There is also (and it stands up historically) a strong correlation between consistent Top 10 and Top 20 recruiting classes with wins and losses. . .

 

Many good points made here, star rankings are less relevant in the hands of good evaluators and developers. . . which is the pro of Coach Strong and one of the reasons I was on his bandwagon long before we hired him. . . . .

 

But you do not reach the pinnacle without big time studs. . . .I dare you to name the last national title without at least one Heisman caliber player ..  .oh yeah, and a great defense. . . 

 

 

 

 

 

 

 

 

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About 50% (maybe a tad more) of 5 star guys get drafted by the NFL

 

 

Less than 30% of 4 stars

 

And from there it REALLY drops off.. . .

 

There is also (and it stands up historically) a strong correlation between consistent Top 10 and Top 20 recruiting classes with wins and losses. . .

 

Many good points made here, star rankings are less relevant in the hands of good evaluators and developers. . . which is the pro of Coach Strong and one of the reasons I was on his bandwagon long before we hired him. . . . .

 

But you do not reach the pinnacle without big time studs. . . .I dare you to name the last national title without at least one Heisman caliber player ..  .oh yeah, and a great defense. . . 

 

LSU 2007?

 

But yes - my point was that the top end recruits are easy to spot and there isn't as much question as to who they are.  Teams need them to win championships.  But after them, its pretty much a crap shoot as to who is a 2-3 star or who is a 3-4 star.

 

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It is one thing to find that "true" 5 star, because they are truly elite and absolutely make a huge difference. The coaches that can find the 2,3,or 4 star guys that just haven't peaked and turn those guys into solid 4/5 stars are great coaches.

 

In my opinion, you have to do at least these 3 things to field a championship caliber team.

 

1. Find a few true 5 stars.

2. Find the players that have the 5 star potential and develop them.

3. Find the 3 and 4 star players that can fill the gaps. Just because they may not be NFL caliber, it does not mean they can't be good/great college players.

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It is one thing to find that "true" 5 star, because they are truly elite and absolutely make a huge difference. The coaches that can find the 2,3,or 4 star guys that just haven't peaked and turn those guys into 5 stars are great coaches.

 

In my opinion, you have to do at least these 3 things to field a championship caliber team.

 

1. Find a few true 5 stars.

2. Find the players that have the 5 star potential and develop them.

3. Find the 3 and 4 star players that can fill the gaps. Just because they may not be NFL caliber, it does not mean they can't be good/great college players.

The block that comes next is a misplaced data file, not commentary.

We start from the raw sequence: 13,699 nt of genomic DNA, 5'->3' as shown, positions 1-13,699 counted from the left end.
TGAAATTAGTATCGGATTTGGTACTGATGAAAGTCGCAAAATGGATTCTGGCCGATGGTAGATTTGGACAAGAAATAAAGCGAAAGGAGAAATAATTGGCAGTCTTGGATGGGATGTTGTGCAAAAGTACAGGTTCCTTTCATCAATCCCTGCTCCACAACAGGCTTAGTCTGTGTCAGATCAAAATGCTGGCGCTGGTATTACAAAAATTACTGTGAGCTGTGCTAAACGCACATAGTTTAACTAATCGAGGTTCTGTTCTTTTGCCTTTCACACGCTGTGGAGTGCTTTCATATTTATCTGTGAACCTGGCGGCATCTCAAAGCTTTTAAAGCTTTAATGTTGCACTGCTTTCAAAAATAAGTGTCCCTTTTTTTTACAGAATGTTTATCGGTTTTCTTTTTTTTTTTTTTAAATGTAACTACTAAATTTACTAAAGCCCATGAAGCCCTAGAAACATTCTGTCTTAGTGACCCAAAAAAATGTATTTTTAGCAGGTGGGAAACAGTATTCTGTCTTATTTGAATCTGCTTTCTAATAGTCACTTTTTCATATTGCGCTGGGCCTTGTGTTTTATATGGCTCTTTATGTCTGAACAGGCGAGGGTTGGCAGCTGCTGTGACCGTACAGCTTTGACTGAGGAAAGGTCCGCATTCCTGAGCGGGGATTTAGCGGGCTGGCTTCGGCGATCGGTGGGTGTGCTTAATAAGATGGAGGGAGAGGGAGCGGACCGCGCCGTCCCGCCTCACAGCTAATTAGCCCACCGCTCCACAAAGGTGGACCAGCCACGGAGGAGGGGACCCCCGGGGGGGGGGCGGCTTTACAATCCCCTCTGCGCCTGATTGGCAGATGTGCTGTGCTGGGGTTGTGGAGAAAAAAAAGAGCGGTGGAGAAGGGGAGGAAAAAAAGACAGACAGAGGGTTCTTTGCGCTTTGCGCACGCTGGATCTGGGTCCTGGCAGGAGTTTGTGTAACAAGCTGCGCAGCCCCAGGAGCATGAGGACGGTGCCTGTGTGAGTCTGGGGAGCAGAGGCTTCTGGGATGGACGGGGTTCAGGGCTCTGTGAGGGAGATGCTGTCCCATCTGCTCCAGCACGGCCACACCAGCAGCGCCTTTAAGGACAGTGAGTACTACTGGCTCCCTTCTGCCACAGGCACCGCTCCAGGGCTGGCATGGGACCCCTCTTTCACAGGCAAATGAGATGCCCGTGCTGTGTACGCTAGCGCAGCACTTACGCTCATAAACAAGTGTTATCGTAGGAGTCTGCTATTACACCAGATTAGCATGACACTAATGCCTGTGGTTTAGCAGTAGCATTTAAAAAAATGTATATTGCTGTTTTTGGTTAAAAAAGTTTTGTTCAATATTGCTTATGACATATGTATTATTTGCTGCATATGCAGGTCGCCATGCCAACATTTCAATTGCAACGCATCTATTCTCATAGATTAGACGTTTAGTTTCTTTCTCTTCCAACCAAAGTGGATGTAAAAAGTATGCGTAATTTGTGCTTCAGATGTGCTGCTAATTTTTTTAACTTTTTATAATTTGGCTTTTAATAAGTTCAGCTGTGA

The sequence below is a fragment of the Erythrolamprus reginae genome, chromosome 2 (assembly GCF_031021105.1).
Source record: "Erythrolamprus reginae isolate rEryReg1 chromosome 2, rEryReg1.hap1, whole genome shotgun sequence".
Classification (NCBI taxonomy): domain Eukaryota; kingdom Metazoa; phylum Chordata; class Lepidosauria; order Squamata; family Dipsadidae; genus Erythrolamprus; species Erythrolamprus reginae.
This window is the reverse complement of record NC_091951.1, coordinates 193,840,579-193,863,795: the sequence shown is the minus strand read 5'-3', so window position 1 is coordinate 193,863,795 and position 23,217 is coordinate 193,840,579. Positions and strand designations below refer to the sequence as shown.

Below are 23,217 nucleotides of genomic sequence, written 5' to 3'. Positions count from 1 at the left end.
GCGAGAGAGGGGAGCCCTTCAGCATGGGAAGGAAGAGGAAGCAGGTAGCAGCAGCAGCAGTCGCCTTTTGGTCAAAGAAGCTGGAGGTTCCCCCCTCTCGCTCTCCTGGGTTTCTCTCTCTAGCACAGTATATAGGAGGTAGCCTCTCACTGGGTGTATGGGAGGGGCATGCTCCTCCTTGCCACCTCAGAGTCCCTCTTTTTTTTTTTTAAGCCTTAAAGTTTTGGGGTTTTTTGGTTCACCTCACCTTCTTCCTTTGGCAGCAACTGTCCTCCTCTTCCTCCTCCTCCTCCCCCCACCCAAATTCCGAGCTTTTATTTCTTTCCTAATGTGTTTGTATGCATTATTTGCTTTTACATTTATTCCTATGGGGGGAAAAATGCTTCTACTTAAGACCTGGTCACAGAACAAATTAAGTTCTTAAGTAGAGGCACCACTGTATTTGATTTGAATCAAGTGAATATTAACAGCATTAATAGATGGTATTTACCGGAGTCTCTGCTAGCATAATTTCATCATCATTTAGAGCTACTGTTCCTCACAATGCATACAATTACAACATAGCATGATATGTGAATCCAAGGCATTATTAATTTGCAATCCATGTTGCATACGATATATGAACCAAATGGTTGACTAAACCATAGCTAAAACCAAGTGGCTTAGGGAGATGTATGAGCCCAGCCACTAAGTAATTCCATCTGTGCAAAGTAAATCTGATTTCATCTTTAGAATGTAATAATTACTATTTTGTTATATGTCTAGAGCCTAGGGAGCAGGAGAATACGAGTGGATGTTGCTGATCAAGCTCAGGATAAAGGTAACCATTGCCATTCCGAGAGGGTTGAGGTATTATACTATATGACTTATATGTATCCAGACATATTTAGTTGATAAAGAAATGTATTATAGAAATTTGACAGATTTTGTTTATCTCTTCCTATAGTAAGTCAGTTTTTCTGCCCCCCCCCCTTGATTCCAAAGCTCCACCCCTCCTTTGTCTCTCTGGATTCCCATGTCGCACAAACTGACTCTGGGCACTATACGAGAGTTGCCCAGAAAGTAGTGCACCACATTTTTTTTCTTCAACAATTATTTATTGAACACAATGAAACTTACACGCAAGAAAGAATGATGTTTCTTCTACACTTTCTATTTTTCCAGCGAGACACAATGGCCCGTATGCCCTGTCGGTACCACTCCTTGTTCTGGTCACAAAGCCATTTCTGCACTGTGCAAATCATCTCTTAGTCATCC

Kansas State is a good example of a program that isn't able to attract 5 stars, but has been able to keep themselves very competitive by doing #2 and #3 on your list.  Great coaching and good player development has allowed them to somewhat compensate for an inability to attract true 5 star prospects.  Unfortunately, they'll likely never be a championship contender without being able to attract those 5 stars (#1).

 

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LSU 2007?

 

But yes - my point was that the top end recruits are easy to spot and there isn't as much question as to who they are.  Teams need them to win championships.  But after them, its pretty much a crap shoot as to who is a 2-3 star or who is a 3-4 star.

 

the highest drafted player on that team was Glenn Dorsey DT. it had talent but agree no Heisman caliber payer, unless of course you count Ryan "Holla" Perriloux. Least talented and worst title team of BCS era. this team winning a title make me want to puke. 

Matt Flinn, Doresy,  Jacob Hester(best O player), Brandon Lafell, D. Byrd, T. Tolliver, Early Doucet. Not the most talented team for sure. But Bo Pelini was DC so that counts for some anger management points. 

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I've always been weary of the Star System.... A lot of these recruiting sites change their rankings as players are recruited or after they are committed. A college coaching staff will never and should never worry about what a website says about a recruit.

 

Of course there are "true 5 star" recruits, but the issues with recruiting young men who are still growing is just that... they're still growing. Sometimes a 15 year old kid has already been shaving for two years and looks old enough to buy beer, other times... they look like they're twelve. It's really difficult to determine whether a young man is going to turn out to be a great athlete a few years down the road, or if the great high school player will ever get any better.

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Does anyone believe that Rivals sends its little minions out to evaluate each and every player?